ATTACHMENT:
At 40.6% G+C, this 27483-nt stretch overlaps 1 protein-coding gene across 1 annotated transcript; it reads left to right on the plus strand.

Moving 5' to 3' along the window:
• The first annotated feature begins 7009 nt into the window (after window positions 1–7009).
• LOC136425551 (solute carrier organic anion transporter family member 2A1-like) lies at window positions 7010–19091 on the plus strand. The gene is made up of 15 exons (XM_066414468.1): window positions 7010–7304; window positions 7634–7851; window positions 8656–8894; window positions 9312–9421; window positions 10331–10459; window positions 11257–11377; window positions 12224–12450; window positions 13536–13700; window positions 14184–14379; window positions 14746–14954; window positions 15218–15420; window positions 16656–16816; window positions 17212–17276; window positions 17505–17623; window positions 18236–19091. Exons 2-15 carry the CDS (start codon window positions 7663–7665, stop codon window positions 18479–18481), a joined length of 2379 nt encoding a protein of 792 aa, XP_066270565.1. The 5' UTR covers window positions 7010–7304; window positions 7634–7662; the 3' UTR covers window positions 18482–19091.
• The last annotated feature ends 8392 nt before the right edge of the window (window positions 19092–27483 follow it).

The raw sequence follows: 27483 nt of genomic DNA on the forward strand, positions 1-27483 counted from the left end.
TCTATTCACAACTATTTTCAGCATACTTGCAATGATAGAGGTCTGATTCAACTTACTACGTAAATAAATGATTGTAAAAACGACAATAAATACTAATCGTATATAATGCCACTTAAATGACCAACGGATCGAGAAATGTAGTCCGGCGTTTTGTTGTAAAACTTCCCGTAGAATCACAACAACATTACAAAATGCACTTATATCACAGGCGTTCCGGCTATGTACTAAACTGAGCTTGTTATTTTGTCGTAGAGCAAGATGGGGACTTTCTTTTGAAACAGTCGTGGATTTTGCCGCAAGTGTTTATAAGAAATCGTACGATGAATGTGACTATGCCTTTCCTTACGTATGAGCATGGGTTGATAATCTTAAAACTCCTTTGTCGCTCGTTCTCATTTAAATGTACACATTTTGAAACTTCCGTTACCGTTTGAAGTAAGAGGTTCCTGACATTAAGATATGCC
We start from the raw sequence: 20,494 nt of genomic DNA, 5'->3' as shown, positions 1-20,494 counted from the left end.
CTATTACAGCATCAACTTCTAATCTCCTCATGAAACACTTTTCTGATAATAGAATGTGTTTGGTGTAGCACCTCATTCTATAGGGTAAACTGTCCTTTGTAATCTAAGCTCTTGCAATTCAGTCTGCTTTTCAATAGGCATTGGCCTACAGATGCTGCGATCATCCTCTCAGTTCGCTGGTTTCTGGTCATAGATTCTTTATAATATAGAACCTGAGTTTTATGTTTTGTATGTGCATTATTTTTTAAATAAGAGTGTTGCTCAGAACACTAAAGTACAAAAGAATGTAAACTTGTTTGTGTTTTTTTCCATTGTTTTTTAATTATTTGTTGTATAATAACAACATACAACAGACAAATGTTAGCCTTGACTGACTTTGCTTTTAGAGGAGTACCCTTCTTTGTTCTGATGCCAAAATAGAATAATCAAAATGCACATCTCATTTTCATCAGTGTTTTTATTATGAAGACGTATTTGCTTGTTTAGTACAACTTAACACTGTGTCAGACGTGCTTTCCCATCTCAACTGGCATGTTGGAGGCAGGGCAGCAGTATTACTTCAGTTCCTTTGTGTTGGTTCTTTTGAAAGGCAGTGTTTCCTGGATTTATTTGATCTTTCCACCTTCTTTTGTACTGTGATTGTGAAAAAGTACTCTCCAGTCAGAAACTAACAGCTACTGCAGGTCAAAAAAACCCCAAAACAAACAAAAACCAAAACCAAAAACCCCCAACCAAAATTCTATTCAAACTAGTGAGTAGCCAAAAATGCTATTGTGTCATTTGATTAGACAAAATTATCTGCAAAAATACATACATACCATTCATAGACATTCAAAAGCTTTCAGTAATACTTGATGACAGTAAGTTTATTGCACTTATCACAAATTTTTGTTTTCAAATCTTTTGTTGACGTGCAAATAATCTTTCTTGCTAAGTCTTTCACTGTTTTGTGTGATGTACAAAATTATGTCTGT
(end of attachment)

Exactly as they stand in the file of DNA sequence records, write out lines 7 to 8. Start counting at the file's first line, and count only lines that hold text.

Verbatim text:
TCTATTCACAACTATTTTCAGCATACTTGCAATGATAGAGGTCTGATTCAACTTACTACGTAAATAAATGATTGTAAAAACGACAATAAATACTAATCGTATATAATGCCACTTAAATGACCAACGGATCGAGAAATGTAGTCCGGCGTTTTGTTGTAAAACTTCCCGTAGAATCACAACAACATTACAAAATGCACTTATATCACAGGCGTTCCGGCTATGTACTAAACTGAGCTTGTTATTTTGTCGTAGAGCAAGATGGGGACTTTCTTTTGAAACAGTCGTGGATTTTGCCGCAAGTGTTTATAAGAAATCGTACGATGAATGTGACTATGCCTTTCCTTACGTATGAGCATGGGTTGATAATCTTAAAACTCCTTTGTCGCTCGTTCTCATTTAAATGTACACATTTTGAAACTTCCGTTACCGTTTGAAGTAAGAGGTTCCTGACATTAAGATATGCC
We start from the raw sequence: 20,494 nt of genomic DNA, 5'->3' as shown, positions 1-20,494 counted from the left end.